2.   Applying Auricchio & Auricchio and Ors (No. 2), if a party had lodged a caveat on a property the subject of litigation in the Family Court, an application for the removal of that caveat was properly to be regarded as arising out of a common substratum of facts and formed part of a single justiciable controversy.  It accordingly fell within the jurisdiction of that court which could require the party to remove the caveat by the issue of a mandatory injunction in these terms pursuant to the Family Law Act s 114.

Siebel & Siebel & Anor [2019] FCCA 3367, (21 November 2019), Judge Blake

·     The Applicant Husband advanced a sum to his son towards purchase of a property.  The son became registered proprietor. 

·    In 2017 the Husband lodged a caveat on the basis of an implied, resulting or constructive trust.  In 2018 he applied under s. 79 of the Family Law Act for a just and equitable division of property of the marriage.  As the Applicant asserted that the property should be transferred to him and the Wife and then be available for distribution between them as part of the asset pool of the marriage his son was joined as second respondent. 

·     The Federal Circuit Court held that the advance of money was an unconditional gift and so that no trust existed, but that even if there had been evidence of a resulting trust the presumption of advancement applied in favour of the son.  Accordingly the property was not part of the asset pool.

·     His Honour also ordered that the Husband withdraw the caveat failing which the Registrar of Titles was directed pursuant to s. 90(3) of the Transfer of Land Act to remove the caveat.  His Honour followed the reasoning of Cronin J. in Green & Walls:
the substance of the dispute before the Court concerned the ownership of the property and the efficacy of the orders made as an exercise of the Commonwealth power depended upon the caveat issue being determined.

Skye & Saidel and Anor [2020] FamCA 18, (17 January 2020), Macmillan J. 

·       In 2011 the second respondent, who was the mother of the Wife, provided the moneys for purchase of a property of which they and the Husband became joint registered proprietors. 

·       In 2014 D Pty Ltd lodged a caveat over the property on the basis of a Credit Account Application and guarantee for the supply of materials for a business, which was signed by the Husband in his capacity as a director – the Husband had agreed to charge his interest in any real estate in which he had a beneficial interest. 

·      In 2018 a second caveat was lodged by the liquidator of that company on the basis of an equitable mortgage given by the Husband over his interest in the property in settlement of proceedings by the liquidator against the company and the Husband.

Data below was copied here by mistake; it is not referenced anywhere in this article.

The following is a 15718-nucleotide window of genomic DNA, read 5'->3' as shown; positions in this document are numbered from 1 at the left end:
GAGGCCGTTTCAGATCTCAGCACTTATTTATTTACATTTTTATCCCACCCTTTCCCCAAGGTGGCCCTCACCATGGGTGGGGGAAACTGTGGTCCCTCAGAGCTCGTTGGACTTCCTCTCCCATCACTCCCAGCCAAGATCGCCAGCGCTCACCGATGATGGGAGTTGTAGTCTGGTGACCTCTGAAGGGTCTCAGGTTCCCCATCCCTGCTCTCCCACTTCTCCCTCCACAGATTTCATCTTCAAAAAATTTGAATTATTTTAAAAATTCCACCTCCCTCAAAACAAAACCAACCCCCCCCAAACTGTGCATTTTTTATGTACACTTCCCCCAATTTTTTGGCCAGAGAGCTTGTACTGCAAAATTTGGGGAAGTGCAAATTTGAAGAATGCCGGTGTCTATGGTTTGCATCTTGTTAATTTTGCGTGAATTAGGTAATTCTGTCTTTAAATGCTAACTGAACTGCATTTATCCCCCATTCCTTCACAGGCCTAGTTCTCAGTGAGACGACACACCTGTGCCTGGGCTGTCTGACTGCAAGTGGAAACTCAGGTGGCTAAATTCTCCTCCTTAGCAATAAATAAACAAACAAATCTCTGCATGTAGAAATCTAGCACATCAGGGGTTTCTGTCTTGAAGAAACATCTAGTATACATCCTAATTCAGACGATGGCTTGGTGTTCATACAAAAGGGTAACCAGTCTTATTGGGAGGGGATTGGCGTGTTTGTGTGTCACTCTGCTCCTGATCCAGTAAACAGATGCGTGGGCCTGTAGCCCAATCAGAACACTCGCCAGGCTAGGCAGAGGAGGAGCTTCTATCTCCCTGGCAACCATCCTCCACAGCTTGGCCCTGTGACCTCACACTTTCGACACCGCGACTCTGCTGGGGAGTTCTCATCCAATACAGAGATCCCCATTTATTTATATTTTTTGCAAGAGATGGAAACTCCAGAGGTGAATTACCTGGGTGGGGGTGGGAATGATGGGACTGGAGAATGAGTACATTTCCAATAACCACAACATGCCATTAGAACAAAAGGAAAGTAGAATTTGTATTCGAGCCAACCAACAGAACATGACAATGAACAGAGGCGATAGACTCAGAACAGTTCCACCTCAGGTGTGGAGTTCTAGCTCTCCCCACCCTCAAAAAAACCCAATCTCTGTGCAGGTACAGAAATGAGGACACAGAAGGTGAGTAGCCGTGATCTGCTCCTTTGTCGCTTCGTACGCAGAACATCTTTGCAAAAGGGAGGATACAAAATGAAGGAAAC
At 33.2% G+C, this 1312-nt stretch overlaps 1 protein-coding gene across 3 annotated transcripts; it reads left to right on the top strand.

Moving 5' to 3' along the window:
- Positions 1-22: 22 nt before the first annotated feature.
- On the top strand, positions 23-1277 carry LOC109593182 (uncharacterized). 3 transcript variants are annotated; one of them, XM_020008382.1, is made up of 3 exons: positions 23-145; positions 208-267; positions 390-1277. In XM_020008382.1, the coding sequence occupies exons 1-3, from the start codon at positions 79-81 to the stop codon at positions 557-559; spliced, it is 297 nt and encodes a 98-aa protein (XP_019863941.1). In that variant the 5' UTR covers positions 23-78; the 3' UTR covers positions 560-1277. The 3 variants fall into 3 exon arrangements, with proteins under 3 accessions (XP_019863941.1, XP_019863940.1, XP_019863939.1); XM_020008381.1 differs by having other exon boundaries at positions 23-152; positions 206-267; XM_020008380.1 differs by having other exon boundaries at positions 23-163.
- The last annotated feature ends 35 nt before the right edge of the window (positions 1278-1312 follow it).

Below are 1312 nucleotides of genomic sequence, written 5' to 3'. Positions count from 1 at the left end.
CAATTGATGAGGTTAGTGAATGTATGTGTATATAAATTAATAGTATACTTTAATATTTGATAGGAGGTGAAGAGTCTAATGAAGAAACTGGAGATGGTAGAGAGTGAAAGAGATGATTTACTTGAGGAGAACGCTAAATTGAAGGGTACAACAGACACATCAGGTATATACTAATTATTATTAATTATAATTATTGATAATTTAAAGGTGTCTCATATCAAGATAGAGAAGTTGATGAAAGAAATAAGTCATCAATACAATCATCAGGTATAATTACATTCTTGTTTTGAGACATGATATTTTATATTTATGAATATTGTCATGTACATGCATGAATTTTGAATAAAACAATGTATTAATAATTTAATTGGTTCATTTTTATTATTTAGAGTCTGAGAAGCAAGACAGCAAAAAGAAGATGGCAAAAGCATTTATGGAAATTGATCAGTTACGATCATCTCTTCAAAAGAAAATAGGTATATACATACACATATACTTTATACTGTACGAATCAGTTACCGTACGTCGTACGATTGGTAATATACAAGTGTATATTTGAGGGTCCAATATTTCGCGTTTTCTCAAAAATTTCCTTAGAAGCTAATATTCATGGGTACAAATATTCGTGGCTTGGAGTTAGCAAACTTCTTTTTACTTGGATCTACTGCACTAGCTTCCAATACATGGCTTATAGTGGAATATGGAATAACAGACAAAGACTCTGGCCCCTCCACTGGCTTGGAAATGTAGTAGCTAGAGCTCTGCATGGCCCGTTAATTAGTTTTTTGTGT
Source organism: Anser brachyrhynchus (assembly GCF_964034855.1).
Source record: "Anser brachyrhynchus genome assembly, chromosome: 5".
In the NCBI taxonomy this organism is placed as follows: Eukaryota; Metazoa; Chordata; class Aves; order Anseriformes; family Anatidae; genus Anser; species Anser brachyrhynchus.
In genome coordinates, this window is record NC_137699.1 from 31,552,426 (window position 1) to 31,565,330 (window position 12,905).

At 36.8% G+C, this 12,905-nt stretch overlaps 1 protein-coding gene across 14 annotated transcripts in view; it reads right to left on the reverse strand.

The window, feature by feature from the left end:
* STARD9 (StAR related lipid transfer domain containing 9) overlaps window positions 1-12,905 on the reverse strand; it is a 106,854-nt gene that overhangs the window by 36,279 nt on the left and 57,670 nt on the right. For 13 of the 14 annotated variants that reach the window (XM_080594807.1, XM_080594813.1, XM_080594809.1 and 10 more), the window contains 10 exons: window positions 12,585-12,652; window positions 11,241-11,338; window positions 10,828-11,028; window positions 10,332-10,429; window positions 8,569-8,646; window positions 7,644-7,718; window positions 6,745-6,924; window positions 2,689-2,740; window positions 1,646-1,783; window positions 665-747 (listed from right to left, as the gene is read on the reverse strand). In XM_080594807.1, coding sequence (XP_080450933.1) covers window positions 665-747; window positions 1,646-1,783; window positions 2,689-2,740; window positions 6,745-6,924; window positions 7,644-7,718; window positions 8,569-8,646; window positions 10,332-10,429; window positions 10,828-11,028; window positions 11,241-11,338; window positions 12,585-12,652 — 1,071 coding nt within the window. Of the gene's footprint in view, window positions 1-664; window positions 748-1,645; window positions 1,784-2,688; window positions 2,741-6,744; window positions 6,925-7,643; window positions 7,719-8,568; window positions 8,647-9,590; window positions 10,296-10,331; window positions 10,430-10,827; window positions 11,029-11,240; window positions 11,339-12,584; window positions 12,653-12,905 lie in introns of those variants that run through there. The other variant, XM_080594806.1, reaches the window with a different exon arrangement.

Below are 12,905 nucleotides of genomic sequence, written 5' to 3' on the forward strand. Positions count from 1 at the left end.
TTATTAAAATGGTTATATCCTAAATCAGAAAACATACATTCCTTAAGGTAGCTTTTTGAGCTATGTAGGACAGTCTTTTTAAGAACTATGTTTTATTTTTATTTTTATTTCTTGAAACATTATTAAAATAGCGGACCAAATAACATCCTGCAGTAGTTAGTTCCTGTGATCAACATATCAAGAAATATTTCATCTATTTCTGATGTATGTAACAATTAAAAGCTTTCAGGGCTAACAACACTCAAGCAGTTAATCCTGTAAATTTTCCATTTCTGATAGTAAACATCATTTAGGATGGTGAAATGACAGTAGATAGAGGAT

·     In 2018 the Wife filed an Initiating Application against the Husband seeking orders for property settlement.  The orders eventually sought included an order that she and the Husband transfer their interests in the property to her mother who was formally joined as second respondent.  In an Amended Response the second respondent sought a declaration pursuant to s. 78 of the Family Law Act as to the legal and beneficial ownership of the property and consequential orders.  The Wife sought a similar declaration. 

MacMillan J was satisfied that the caveators had been given notice of the proceedings, were aware of the orders sought and had elected not to intervene in the proceedings.

Her Honour held – 

1.    Although the second respondent was not a party to the marriage, where there was a single justiciable controversy the Family Court could exercise its accrued jurisdiction to make the orders the second named respondent sought: the Court could not determine the proceedings pursuant to s. 79 of the Family Law Act without first determining the husband and wife’s legal and equitable interests in the land.  Also s. 78 provided a proper judicial basis for the making of a declaration binding the parties to this proceeding so long as the proceedings in which the declaration was to be made was, as in this case, a matrimonial cause. [25]. 

2.    As the Husband and Wife held their interest in the land on a resulting trust or on a Muschinski v Dodds constructive trust for the mother the declaration sought would be made.  [27]-[31]

3.    If the Husband had an interest in the land he could charge or mortgage it without notice to the other registered proprietors.  However, as the Husband did not hold his interest in the property beneficially he had no interest to mortgage or charge which could sustain the caveats. [42], [45]

2.    Exercising the court’s power arising under the accrued jurisdiction the Registrar of Titles would be directed under the Transfer of Land Act s. 90(3) to remove the caveats. [53], [54], [56]

 

Philip H. Barton

Owen Dixon Chambers West

2 June 2020